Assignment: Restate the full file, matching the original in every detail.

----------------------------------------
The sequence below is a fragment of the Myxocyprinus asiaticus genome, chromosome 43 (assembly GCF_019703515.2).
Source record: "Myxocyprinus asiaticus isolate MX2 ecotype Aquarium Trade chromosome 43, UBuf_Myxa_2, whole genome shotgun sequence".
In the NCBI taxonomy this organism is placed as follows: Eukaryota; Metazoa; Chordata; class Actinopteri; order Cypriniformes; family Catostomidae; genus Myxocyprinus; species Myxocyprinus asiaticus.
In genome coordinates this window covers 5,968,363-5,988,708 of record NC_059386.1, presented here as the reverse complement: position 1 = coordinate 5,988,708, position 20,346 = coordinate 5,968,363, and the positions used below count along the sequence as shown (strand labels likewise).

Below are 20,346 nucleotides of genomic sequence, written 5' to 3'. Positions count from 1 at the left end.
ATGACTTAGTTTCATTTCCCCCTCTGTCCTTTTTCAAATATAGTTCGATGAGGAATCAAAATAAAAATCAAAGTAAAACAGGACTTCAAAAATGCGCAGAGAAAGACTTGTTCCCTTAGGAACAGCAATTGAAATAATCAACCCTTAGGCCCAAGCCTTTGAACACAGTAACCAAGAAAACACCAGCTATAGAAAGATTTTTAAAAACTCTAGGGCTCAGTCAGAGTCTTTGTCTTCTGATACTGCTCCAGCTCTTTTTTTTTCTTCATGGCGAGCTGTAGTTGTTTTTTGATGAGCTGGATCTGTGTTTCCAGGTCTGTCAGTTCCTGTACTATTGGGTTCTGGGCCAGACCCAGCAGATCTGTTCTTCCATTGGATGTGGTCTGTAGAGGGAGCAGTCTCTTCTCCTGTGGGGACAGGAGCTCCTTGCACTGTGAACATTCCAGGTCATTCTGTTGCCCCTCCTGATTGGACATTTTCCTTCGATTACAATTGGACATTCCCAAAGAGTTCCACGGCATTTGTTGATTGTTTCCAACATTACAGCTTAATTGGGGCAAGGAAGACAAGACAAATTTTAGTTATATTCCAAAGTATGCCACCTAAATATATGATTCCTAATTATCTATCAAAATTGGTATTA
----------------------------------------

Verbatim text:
The sequence below is a fragment of the Myxocyprinus asiaticus genome, chromosome 43 (assembly GCF_019703515.2).
Source record: "Myxocyprinus asiaticus isolate MX2 ecotype Aquarium Trade chromosome 43, UBuf_Myxa_2, whole genome shotgun sequence".
In the NCBI taxonomy this organism is placed as follows: Eukaryota; Metazoa; Chordata; class Actinopteri; order Cypriniformes; family Catostomidae; genus Myxocyprinus; species Myxocyprinus asiaticus.
In genome coordinates this window covers 5,968,363-5,988,708 of record NC_059386.1, presented here as the reverse complement: position 1 = coordinate 5,988,708, position 20,346 = coordinate 5,968,363, and the positions used below count along the sequence as shown (strand labels likewise).

Below are 20,346 nucleotides of genomic sequence, written 5' to 3'. Positions count from 1 at the left end.
ATGACTTAGTTTCATTTCCCCCTCTGTCCTTTTTCAAATATAGTTCGATGAGGAATCAAAATAAAAATCAAAGTAAAACAGGACTTCAAAAATGCGCAGAGAAAGACTTGTTCCCTTAGGAACAGCAATTGAAATAATCAACCCTTAGGCCCAAGCCTTTGAACACAGTAACCAAGAAAACACCAGCTATAGAAAGATTTTTAAAAACTCTAGGGCTCAGTCAGAGTCTTTGTCTTCTGATACTGCTCCAGCTCTTTTTTTTTCTTCATGGCGAGCTGTAGTTGTTTTTTGATGAGCTGGATCTGTGTTTCCAGGTCTGTCAGTTCCTGTACTATTGGGTTCTGGGCCAGACCCAGCAGATCTGTTCTTCCATTGGATGTGGTCTGTAGAGGGAGCAGTCTCTTCTCCTGTGGGGACAGGAGCTCCTTGCACTGTGAACATTCCAGGTCATTCTGTTGCCCCTCCTGATTGGACATTTTCCTTCGATTACAATTGGACATTCCCAAAGAGTTCCACGGCATTTGTTGATTGTTTCCAACATTACAGCTTAATTGGGGCAAGGAAGACAAGACAAATTTTAGTTATATTCCAAAGTATGCCACCTAAATATATGATTCCTAATTATCTATCAAAATTGGTATTA